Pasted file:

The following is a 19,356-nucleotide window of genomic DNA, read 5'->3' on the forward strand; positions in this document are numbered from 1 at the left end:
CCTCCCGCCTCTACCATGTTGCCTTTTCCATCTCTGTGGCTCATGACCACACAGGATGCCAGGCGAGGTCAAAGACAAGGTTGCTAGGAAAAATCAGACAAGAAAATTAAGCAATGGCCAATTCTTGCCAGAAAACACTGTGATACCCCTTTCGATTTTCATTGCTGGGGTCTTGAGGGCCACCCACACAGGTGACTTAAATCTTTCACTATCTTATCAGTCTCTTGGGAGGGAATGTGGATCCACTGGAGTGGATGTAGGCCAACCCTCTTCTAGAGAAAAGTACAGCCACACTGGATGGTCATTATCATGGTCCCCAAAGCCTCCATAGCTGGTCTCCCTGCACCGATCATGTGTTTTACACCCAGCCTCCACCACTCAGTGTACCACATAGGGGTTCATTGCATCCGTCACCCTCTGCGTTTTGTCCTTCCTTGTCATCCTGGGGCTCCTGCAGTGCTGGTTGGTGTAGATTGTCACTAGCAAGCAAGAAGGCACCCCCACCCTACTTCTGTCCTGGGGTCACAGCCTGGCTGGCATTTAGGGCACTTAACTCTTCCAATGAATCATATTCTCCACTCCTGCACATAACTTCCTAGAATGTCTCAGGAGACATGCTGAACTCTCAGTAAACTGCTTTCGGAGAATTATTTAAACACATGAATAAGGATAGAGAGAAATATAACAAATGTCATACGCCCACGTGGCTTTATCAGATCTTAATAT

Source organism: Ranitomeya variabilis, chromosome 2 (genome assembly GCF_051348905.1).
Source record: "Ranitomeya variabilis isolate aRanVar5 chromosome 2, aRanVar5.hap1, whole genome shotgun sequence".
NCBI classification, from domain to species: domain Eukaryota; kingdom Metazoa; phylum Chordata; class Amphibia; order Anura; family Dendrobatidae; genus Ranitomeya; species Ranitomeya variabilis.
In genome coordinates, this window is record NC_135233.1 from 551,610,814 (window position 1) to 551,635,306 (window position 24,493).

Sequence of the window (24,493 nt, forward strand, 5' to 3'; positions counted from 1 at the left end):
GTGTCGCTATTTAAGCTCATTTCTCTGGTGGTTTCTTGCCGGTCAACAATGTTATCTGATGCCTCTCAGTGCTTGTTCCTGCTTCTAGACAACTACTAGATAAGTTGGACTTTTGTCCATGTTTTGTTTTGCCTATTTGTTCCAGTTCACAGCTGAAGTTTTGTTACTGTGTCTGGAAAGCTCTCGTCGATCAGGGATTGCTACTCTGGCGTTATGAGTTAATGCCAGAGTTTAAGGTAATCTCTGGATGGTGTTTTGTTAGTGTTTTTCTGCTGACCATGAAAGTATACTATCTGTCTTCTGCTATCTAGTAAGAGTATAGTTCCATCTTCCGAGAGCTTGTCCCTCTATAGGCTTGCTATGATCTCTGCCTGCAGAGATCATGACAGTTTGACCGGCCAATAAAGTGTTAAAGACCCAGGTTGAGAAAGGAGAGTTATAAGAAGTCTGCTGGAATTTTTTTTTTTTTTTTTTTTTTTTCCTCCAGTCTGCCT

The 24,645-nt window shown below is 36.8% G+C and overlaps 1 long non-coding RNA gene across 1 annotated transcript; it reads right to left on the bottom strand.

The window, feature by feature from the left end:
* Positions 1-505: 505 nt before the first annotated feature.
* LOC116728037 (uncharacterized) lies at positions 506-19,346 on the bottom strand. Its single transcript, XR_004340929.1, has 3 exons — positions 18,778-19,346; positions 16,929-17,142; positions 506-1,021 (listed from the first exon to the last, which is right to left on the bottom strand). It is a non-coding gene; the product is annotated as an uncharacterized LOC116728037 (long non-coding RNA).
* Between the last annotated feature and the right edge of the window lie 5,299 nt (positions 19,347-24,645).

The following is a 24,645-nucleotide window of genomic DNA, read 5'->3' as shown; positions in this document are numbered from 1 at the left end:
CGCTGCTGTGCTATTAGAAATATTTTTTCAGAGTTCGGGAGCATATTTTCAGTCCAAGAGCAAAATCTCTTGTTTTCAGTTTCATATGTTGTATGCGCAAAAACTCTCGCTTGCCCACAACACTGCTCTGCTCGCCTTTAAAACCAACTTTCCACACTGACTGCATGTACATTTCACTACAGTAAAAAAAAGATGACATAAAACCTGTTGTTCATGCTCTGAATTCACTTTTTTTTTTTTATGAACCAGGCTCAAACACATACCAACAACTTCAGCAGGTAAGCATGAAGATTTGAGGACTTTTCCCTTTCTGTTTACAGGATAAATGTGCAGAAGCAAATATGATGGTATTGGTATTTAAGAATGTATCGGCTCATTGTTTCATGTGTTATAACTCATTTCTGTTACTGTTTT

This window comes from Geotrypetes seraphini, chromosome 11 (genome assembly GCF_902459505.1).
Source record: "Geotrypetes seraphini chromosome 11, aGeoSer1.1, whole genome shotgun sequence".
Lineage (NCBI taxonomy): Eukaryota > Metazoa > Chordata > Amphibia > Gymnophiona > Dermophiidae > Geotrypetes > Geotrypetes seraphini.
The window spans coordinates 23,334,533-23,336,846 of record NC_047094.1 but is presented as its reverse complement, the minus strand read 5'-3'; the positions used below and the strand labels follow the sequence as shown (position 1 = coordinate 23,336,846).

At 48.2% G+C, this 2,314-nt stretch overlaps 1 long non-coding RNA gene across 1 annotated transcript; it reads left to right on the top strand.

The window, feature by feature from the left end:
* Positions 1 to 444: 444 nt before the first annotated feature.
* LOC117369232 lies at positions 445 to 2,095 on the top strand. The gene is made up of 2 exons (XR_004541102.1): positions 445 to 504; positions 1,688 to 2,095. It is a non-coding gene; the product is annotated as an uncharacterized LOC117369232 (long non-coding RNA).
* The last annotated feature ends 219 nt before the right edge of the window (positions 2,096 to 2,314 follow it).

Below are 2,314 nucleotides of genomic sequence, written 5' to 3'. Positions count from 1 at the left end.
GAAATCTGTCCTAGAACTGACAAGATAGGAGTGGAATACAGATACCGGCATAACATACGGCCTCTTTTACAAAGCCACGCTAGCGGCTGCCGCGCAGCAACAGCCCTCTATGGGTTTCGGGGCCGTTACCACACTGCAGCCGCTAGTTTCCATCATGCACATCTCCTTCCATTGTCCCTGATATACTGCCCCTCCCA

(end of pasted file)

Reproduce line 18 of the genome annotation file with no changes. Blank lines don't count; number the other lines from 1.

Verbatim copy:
Lineage (NCBI taxonomy): Eukaryota > Metazoa > Chordata > Amphibia > Gymnophiona > Dermophiidae > Geotrypetes > Geotrypetes seraphini.